Green Lacewing

Beneficial Insect — Green Lacewings

Common Name: Green Lacewing

Genus Species: Chrysoperia rufilabris

While there are dozens of beneficial insect predators, most have limited applications, one really stands out as having a multitude of applications – Green Lacewings.

Controlling insects biologically is challenging because it requires certain detailed knowledge of the target pest, frequent monitoring of the pest populations and anticipatory strategies. That sort of control usually means the application of agricultural chemicals.

To rely on biological controls alone one must think ahead. One must recognize and anticipate a threatening pest population buildup. Plants can tolerate some pests and the economic threshold should be a consideration. In other words, the dollar gain should exceed the dollar cost.


Lacewings in this group are nearly always green in body and wing color. Adult lacewings have lacy wings and they look transparent. Their wings have short hairs along the edges and veins. They have long, filiform antennae, and chewing mouthparts. Lacewing larvae have elongated and flattened bodies that resemble tiny alligators.


Green Lacewing

Lacewing larvae feed on other soft-bodied insects or arachnids, including aphids, mealybugs, mites, and Lepidoptera eggs. As adults, lacewings may consume a more varied diet.

  Life Cycle:

Lacewings undergo complete metamorphosis, with four life stages: egg, larva, pupa, and adult. The life cycle varies in length according to species and environmental conditions. Most adults will live for 4-6 months. Generally, the larval stage may last several weeks, and usually requires three instars. Pupae may develop into adults in the safety of a silken cocoon attached to the underside of a leaf or on a stem, but some species pupate without a case. Common lacewings may overwinter as larvae, pupae, or adults, depending on the species.


 Huge appetite for aphids
 Wide range of other pests attached
 Several generations each season


 Only the larva stage is a predator
 Ants can interfere with their attacks on aphids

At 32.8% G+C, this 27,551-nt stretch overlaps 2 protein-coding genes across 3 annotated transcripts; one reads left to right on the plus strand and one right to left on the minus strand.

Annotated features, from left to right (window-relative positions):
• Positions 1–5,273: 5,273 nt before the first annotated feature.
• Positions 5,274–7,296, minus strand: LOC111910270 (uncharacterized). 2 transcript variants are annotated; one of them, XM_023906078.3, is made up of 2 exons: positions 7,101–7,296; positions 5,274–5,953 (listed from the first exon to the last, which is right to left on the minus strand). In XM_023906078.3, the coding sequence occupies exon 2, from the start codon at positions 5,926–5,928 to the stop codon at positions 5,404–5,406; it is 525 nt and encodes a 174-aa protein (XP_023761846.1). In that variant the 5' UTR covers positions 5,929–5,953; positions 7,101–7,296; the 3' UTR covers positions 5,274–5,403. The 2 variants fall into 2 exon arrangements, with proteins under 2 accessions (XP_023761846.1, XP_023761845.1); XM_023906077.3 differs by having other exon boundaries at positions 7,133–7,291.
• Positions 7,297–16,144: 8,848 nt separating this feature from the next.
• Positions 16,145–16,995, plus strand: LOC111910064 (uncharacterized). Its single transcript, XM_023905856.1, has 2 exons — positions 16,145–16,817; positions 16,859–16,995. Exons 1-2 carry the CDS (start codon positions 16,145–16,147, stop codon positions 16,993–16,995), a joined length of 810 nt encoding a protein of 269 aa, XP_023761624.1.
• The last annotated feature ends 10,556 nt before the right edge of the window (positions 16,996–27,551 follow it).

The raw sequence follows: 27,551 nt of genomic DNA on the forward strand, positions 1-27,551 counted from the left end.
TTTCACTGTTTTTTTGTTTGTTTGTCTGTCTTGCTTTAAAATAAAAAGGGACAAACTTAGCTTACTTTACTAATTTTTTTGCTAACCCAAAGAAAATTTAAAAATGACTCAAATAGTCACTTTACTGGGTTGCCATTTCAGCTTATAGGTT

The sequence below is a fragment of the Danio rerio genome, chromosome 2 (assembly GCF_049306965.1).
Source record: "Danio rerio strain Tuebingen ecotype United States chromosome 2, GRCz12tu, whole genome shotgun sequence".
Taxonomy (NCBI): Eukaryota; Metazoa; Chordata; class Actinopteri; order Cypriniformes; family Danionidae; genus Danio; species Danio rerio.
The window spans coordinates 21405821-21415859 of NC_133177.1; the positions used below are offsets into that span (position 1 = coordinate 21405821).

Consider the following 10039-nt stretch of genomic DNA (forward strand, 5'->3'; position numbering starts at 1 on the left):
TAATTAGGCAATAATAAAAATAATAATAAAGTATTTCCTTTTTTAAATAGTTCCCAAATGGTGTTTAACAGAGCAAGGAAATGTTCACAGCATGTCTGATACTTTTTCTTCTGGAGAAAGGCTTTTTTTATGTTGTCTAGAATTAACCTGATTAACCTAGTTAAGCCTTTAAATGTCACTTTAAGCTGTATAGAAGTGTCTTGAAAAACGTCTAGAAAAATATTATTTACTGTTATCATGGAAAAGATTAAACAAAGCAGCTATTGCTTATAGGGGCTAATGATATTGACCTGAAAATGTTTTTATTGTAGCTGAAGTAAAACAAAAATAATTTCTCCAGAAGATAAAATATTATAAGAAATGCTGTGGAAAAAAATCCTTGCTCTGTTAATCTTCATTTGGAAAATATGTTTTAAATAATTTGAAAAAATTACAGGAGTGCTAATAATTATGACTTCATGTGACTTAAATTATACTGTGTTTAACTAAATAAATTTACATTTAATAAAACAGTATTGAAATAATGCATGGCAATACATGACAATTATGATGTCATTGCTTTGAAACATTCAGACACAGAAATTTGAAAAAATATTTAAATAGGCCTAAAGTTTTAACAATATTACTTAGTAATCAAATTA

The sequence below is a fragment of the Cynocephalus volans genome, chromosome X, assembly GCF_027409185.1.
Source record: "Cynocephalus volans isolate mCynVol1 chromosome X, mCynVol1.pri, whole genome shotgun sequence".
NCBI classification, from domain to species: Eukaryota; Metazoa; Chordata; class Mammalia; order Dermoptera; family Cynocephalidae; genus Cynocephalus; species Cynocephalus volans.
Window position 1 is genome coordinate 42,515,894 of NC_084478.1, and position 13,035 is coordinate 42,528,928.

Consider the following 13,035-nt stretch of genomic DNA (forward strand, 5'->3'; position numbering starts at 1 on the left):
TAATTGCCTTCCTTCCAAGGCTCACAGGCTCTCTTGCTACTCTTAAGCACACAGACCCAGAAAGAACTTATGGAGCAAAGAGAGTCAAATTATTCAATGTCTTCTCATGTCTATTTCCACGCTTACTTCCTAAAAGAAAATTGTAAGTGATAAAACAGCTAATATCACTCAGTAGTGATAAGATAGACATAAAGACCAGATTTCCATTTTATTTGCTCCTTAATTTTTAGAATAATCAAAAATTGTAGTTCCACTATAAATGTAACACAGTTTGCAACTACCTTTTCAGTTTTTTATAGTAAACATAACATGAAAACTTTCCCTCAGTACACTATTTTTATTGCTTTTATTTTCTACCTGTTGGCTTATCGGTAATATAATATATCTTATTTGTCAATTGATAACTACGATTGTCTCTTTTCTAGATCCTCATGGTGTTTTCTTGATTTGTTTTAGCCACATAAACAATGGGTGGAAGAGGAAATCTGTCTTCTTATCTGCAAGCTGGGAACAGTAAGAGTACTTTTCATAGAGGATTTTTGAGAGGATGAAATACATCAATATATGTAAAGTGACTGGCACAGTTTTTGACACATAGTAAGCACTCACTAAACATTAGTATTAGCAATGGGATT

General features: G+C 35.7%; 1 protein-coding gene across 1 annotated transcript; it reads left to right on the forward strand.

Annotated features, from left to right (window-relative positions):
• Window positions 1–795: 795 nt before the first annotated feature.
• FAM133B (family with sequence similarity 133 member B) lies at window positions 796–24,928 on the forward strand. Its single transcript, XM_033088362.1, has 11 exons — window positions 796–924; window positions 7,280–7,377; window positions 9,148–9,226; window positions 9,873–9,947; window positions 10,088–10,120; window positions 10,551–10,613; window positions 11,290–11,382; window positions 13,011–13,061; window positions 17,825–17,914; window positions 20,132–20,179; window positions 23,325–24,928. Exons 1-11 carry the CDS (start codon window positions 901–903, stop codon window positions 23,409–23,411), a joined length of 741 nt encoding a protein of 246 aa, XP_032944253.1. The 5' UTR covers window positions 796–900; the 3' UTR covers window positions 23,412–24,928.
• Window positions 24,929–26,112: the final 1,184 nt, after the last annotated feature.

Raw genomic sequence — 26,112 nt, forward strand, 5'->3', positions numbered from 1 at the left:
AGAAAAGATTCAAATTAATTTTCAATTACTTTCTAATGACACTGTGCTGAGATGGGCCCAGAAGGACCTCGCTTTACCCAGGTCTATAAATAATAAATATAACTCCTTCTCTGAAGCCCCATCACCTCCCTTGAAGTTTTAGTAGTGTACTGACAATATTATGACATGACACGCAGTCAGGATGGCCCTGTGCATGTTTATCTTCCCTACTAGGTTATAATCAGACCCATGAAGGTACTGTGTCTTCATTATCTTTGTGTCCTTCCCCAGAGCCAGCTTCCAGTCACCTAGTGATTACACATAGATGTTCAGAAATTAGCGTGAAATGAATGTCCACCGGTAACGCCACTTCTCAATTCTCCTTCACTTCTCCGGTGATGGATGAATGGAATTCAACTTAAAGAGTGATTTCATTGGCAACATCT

Purchasing Lacewings

Green Lacewing eggs and larvae hanging under a leaf..
Green Lacewing eggs and
larvae hanging under a leaf.

Green lacewing eggs have been available from a biological control supply houses and even These have been used with success in controlling aphids in greenhouses and in plant beds. One advantage when using lacewing eggs over lady beetles is that the beetles are winged and will disperse from the release area. When the lacewing larvae hatch, they are wingless and remain in the general area to search for insect prey.

  The use of some products may not be legal in your state or country. Please check with your local county agent or regulatory official before using any pesticide mentioned in this publication.

  How To Release Green Lacewings:

Lacewings are the best all-purpose predator for your garden or greenhouse. Lacewings stay where the eggs are placed in the garden and the larvae are voracious feeders. About 10 of these Chrysoperla rufilabris lacewing eggs per plant or 1,000 eggs per 200 sq. ft. will control a moderate aphid population.

For best results, release Green Lacewing early in the season when pest numbers are low. Make a minimum of 3 releases. In gardens and greenhouses, release eggs at approximately 1,000 eggs per 2,000 sq. ft. For farms release 5,000 to 50,000 per acre depending upon infestation.

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